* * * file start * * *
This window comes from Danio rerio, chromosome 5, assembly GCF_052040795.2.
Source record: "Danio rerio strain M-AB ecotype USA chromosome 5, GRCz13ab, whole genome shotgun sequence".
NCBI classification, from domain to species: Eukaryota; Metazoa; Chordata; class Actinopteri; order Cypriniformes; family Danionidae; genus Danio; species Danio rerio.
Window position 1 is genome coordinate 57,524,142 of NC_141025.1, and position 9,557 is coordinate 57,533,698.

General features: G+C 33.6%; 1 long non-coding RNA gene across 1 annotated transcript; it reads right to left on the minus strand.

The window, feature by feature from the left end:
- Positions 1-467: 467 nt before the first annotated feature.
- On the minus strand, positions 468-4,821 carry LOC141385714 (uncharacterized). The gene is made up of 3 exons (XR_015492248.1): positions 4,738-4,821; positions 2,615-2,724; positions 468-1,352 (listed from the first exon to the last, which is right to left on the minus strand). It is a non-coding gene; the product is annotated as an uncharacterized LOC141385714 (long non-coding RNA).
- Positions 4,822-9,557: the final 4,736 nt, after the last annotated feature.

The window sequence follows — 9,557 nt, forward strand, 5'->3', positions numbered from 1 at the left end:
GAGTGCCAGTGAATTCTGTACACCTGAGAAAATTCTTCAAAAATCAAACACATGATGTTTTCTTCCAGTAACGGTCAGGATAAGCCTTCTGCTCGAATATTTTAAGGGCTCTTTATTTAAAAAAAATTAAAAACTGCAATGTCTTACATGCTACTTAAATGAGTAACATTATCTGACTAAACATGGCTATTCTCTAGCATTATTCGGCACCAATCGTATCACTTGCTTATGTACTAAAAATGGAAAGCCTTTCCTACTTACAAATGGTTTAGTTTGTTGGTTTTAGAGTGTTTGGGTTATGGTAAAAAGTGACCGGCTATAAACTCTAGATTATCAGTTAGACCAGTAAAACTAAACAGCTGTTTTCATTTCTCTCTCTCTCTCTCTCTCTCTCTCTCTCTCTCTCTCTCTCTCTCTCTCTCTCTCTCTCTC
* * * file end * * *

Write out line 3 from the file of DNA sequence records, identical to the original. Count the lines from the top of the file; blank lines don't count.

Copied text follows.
NCBI classification, from domain to species: Eukaryota; Metazoa; Chordata; class Actinopteri; order Cypriniformes; family Danionidae; genus Danio; species Danio rerio.